Leaves: Deciduous. Heart-shaped leaves are 3 to 5 inches long and about the same width or wider. Leaf edges are smooth and come to a point at the tip. Young leaves emerge a deep purple and turn deep green in summer. Fall color is bright yellow.
Bark/Twigs: Gray to cinnamon colored bark. Thin, becoming scaly on older wood.
Flowers/Fruit: Pink to rosy pink with purple tinged pea-like flowers, ½ inch long. Some varieties have white blossoms. Blooms appear in clusters early spring (late March to April) before leaves emerge and last for 2 to 3 weeks. Fruit is a flattened legume 2 to 4 inch long and ½ inch wide. Brown seed pods remain on branches through much of the winter after leaf drop.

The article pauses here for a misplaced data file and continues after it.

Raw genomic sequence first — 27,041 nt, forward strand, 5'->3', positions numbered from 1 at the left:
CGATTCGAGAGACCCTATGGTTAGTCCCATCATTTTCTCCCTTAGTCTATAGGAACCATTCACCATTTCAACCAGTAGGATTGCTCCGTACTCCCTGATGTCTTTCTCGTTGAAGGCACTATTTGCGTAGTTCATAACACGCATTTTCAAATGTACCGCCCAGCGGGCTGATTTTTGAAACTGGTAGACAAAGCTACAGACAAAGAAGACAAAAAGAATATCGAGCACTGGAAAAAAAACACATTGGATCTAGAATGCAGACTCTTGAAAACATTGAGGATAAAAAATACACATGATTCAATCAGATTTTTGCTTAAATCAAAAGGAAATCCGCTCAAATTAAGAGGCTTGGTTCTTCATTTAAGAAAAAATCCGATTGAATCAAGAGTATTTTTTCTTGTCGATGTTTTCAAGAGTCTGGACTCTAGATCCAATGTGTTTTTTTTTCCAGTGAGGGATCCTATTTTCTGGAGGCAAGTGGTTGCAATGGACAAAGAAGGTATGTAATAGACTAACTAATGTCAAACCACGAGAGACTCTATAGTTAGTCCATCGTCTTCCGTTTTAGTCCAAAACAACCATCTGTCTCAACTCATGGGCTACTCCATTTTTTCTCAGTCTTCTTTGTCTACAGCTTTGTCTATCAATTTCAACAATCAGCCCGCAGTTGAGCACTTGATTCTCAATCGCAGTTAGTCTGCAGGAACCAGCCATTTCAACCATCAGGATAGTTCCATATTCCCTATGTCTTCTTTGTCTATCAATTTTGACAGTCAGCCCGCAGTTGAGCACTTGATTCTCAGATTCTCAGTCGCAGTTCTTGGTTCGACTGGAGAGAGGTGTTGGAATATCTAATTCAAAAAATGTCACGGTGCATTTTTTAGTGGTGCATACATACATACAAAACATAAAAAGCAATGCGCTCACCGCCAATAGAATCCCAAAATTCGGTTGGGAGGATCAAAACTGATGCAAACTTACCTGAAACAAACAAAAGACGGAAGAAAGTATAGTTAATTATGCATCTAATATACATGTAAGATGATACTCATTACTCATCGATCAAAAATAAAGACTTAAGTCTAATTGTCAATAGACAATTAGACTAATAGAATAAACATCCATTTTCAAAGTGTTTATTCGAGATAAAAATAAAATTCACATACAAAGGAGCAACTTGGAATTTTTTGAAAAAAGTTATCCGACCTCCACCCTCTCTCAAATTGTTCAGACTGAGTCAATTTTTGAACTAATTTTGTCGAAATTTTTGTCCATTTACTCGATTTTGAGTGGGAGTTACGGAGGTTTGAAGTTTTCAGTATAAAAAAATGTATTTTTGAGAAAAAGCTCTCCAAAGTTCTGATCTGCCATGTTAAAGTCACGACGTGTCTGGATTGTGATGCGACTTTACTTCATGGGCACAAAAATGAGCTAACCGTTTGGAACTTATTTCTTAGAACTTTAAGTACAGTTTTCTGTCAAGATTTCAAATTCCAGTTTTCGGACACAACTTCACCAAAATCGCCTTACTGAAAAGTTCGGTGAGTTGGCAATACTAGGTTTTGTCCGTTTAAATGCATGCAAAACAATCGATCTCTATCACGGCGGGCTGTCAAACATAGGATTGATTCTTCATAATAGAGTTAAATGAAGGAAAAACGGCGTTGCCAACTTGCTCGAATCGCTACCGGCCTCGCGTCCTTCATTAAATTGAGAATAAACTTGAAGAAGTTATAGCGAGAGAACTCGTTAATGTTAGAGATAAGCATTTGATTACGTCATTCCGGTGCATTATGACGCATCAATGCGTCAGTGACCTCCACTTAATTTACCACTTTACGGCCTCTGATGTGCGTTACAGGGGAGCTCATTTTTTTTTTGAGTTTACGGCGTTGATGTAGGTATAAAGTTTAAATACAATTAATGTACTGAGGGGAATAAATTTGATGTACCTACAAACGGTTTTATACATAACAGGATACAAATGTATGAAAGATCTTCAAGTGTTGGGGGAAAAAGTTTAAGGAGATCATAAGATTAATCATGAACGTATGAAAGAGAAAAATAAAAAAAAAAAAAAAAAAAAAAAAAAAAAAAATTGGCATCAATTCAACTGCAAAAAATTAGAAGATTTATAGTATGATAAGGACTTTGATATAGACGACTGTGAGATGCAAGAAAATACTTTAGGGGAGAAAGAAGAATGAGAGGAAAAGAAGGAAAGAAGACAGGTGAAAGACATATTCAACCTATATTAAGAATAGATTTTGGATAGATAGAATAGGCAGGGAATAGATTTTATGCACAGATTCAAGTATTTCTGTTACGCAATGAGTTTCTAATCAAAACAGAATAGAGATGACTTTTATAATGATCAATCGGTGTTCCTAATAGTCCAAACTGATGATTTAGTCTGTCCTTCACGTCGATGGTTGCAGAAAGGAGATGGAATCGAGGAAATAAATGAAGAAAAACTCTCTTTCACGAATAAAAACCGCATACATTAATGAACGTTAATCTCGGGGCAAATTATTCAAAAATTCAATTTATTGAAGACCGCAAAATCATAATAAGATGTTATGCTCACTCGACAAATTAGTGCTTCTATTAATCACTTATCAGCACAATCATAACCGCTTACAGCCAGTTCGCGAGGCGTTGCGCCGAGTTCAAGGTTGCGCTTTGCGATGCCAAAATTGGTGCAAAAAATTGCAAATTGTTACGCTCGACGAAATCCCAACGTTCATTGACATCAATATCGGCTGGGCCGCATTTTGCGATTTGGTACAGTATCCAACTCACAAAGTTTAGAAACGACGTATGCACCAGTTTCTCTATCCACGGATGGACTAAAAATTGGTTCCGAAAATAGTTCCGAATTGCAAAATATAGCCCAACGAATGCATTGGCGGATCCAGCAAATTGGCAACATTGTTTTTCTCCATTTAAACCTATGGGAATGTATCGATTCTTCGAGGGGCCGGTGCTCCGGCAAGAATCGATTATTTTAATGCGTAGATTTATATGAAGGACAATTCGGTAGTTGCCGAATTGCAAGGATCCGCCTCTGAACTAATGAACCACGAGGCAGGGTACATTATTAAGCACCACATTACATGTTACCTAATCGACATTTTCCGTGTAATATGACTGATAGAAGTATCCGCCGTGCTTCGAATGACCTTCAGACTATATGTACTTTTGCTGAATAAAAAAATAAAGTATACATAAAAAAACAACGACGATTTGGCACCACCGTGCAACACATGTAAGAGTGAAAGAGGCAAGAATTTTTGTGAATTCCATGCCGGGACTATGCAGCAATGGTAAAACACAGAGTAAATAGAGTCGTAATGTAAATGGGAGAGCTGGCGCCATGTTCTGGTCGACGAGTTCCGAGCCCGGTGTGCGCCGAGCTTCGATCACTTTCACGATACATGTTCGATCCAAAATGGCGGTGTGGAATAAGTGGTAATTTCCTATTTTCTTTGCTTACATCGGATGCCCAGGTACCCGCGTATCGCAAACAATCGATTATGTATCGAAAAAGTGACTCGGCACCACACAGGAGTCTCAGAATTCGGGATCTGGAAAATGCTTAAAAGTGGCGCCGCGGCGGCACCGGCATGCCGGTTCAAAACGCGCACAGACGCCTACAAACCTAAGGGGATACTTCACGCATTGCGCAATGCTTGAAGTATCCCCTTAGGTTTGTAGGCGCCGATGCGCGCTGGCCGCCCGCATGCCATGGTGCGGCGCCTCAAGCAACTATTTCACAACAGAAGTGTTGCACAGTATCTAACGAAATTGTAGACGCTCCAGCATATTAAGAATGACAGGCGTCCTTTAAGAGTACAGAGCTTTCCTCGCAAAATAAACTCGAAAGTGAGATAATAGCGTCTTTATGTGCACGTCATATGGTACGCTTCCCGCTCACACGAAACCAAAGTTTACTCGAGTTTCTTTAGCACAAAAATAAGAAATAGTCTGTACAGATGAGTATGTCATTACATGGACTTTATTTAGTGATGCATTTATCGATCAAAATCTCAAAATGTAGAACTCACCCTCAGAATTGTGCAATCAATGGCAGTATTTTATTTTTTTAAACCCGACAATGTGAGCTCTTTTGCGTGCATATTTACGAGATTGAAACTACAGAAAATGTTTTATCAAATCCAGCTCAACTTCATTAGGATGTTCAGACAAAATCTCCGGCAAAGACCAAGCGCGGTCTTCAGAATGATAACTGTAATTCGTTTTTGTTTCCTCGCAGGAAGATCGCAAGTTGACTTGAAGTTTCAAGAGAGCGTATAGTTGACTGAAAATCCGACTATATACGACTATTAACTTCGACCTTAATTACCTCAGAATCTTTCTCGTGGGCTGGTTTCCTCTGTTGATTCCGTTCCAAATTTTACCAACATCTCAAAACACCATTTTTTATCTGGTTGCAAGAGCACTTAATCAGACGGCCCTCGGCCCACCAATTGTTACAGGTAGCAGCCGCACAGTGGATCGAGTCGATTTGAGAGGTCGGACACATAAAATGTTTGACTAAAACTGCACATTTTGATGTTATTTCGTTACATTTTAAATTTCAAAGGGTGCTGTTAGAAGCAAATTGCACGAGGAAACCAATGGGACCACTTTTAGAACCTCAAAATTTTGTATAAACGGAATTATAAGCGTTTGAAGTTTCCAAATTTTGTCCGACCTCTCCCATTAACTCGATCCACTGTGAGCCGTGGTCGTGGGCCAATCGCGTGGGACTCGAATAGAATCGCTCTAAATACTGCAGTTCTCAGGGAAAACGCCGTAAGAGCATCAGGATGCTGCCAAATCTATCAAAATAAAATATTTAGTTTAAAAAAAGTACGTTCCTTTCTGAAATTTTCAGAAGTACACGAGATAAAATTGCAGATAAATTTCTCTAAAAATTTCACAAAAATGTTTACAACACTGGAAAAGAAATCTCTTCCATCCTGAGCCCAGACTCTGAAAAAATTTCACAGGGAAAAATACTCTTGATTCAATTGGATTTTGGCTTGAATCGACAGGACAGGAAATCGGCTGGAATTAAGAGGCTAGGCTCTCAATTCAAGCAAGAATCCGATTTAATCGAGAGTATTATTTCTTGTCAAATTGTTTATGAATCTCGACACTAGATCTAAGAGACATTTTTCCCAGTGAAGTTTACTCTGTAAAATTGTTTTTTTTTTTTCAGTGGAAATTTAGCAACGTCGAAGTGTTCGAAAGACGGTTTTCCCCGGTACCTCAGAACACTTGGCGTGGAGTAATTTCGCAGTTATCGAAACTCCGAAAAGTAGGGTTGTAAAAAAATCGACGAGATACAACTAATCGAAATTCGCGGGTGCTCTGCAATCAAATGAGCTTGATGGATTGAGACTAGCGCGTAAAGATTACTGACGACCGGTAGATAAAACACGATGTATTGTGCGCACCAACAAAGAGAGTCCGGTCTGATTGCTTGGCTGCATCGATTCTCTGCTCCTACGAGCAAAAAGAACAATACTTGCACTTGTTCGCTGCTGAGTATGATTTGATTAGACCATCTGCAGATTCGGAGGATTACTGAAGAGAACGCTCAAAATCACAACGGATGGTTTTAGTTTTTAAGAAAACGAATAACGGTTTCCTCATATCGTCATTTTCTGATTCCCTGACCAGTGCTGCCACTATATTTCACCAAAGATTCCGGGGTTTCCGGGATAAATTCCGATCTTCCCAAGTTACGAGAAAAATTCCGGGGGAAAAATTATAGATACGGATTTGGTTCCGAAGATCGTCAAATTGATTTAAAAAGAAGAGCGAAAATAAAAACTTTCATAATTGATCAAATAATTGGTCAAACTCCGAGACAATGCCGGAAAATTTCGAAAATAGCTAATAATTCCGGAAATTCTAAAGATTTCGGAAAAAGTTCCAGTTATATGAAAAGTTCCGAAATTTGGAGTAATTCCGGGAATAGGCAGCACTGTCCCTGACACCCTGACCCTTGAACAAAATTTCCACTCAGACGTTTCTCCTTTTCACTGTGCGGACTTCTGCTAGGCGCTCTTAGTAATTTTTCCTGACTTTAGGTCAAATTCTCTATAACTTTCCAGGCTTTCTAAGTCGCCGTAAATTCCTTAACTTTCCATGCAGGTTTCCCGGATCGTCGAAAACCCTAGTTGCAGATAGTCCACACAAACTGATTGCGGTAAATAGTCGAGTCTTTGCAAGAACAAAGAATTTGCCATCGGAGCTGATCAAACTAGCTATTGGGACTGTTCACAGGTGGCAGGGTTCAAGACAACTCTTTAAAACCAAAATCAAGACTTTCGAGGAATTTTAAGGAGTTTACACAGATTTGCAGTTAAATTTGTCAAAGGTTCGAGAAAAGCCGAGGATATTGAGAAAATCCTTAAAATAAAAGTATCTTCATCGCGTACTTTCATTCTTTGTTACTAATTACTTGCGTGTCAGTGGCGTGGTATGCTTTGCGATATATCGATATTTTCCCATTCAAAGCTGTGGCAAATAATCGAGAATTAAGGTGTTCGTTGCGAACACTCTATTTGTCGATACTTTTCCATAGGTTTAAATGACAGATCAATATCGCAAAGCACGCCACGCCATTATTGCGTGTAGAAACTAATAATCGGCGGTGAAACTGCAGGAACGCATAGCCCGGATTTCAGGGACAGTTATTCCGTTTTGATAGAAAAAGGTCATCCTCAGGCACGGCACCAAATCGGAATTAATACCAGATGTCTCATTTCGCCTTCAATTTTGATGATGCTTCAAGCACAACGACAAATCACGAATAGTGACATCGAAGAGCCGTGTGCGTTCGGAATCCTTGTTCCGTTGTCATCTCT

Mature size and shape: Small to medium tree. 20 to 30 feet x 25 to 35 feet wide. Trunk divides into branches low on the tree. Branches spread to make a fairly small, flat-topped or rounded tree.
General information/special features: Excellent tree for planting in shade. Full to partial shade is best as it grows naturally as an understory tree in native forests. Works well on the north or east sides of buildings. Does adapt to full sun. Moist, well-drained soil preferred. Adaptable to most soils as long as they are not constantly wet. Needs regular watering. In some parts of Appalachia, the tree is known as spicewood because early settlers used green twigs and bark to season wild game. Flowers are used in salads or as an edible garnish.
Landscape use and maintenance: Beautiful flowering tree used as a single specimen tree or in groupings. Good in natural, woodland settings. Average growing rate. Average maintenance.
USDA Hardiness Zone: 4 to 9
Family/Origin: Fabaceae – Legume. Native to most of the eastern U.S.
Campus Use: Common. Can be found northeast of Erying Chemistry (Bld 85) or south of Aline Wilmot Skaggs Biology Building (Bld 82).